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Roaring Girl
The adventures of the yacht Roaring Girl wandering the seas.
Where did we get to?

This is the church under which we anchored. It is so Greek. And indeed in the little bits of Sicily we've visited so far, you can see everywhere that this was Magna Graecia - the greater Greece of Hellenistic times, when this island and southern Italy were as much part of the Greek world as the Peloponnese.
We anchored on the 10m contour line here in Porto Palo di Capo Passero, whih is about three miles north of Correnti and behind the little island of C O Passero. During the day there were some smaller boats inshore of us, but everyone left by 1800 and for two nights we had the anchorage to ourselves. In high season, in Italy. Nice swimming, good shelter from the south and west, scenic island east of us, and this church and the lighthouse.
Negatives? This was another party town, with a big stage and, what's more, dancing lessons in the mornings at astonishing volume. But we were far enough away that it wasn't too disruptive, and it finished by about 0100 anyway.

Life afloat (containing pilotage notes)
South east corner

We had a slowish passage from Marina di Rugosa. The first four hours we sailed (drifted) an hour, then motored an hour. Eventually the breeze filled in and we had a good sail. This is Isola della Correnti (actually a peninsular), the south eastern tip of Sicily. We could see boats anchored inside the cape, and the pilot identifies it as a jumping off point for Malta. We kept going a little while, for better shelter.

Life on Roaring Girl
Party town

Wind's died. It's getting dark. We anchored.
We stopped at the eastern edge of a little resort town called Marina di Rugosa. There is a big porto turistico, but we are comfortable in 5m of water with the anchor well dug in to the mud. Not a place to stay though as there are quazillion people on jetskis and all sorts of RIBs, pedaloes and so on. Most of all, there's a huge group of RIBs tied around a catamaran anchored off the beach which is party central. The music is thumping away, which is ironic as the dancing space must be pretty limited. Ah well, it's not as loud as Bonifacio.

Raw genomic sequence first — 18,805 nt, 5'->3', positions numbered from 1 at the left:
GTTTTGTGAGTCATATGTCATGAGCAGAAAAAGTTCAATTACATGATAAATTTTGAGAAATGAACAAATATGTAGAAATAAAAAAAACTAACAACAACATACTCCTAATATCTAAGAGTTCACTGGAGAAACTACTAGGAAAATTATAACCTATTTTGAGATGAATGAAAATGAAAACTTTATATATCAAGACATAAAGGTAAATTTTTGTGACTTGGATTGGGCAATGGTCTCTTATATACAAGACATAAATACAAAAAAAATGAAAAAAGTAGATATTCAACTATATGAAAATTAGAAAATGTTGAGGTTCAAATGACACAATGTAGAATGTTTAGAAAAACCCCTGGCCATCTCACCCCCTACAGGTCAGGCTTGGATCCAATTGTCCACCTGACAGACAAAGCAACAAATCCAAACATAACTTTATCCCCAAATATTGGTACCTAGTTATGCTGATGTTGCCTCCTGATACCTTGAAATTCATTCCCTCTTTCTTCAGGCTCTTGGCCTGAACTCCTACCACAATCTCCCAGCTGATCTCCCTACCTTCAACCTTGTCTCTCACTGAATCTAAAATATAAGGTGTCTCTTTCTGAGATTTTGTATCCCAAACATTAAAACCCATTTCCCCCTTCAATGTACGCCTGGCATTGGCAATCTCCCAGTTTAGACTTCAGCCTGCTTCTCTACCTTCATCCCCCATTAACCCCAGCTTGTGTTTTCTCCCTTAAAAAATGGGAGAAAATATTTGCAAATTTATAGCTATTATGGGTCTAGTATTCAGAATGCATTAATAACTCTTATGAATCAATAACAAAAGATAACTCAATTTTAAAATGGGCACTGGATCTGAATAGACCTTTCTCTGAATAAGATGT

Our current plan is to leave early tomorrow for Siracuse, another 50 miles away, with, we hope, a little more breeze.

Life afloat (containing pilotage notes)
Platforms and calms

On Wednesday we left Marsala for Siracusa at the other end of Sicily, another long passage but this time always with the lights of the coast to port. This entry is written underway. So far, we've had a brisk northwesterly, which shoved us along nicely for most of yesterday. It brought a wicked little swell with it though and after the wind died we were left wallowing about. At midnight, after 90 minutes of trying to keep the boat sailing, we gave up and turned the engine on. In the morning we tried again, and spent two beautifully quiet hours travelling slightly less than half a nautical mile. In the end, we powered up again, but this afternoon the breeze has reappeared. It's from the south (not the forecast) but we're breezing along at the world-breaking speed of 3.3 knots. Just as well we're not in a particular hurry!
The major bight on this coast is the big bay between Licata and Cap Scalambri. This is home to Gela, an oil town. From 10 miles away you can see the smog that hovers above its chimneys and factories. Out in the gulf are two offshore platforms, of which this object is one. Gela is apparently a place of few charms, not least notorious for its mafia presence. Aeschylus, the classical Greek dramatist, died here. The story goes that an eagle dropped a turtle on his head, mistaking his bald pate for a stone.

Life on Roaring Girl


On approaching Marsala, a man in a RIB came out to see if we were entering the harbour. We said we draw 2m which he declared was no problem. As we followed him in, another RIB came up to us with two youngsters in, also seeking our custom. They were quite harassing: buzzing the boat, looking as if they might try to climb aboard and so on, so we determinedly stuck with the guy who got to us first.
He took us to the very new marina/dock that has been established on the inside of the easternmost breakwater. It only opened in July and shows many signs of being a start-up venture. The very smart new wooden pontoon is criss-crossed by the lines, which lead back to rings on the old harbour wall, making it a marathon of hazards. Added to this, both the electric pods and water are on the inside of the pontoon. The water is unnervingly shallow: the least depth we saw was 2.4m, and at least one large motor cruiser decided it wasn't enough for them. There is no specific office, but rather a bunch of ormaggiatori, who take lines and talk a little English, but who send 'the girl from my office' to take the money and give you a receipt. There are no showers or other facilities. And it cost us EU60!! Incidentally, it is also the first Italian port which has requested to see a passport as well as the boat papers.
So, maybe we should have gone with the bumptious youths, who we think were touting for the older pontoons, known as marina Lillibeo, and operated by a local club. We'd tried ringing them to no avail, and couldn't find the comparable prices, but they certainly had an ablutions block.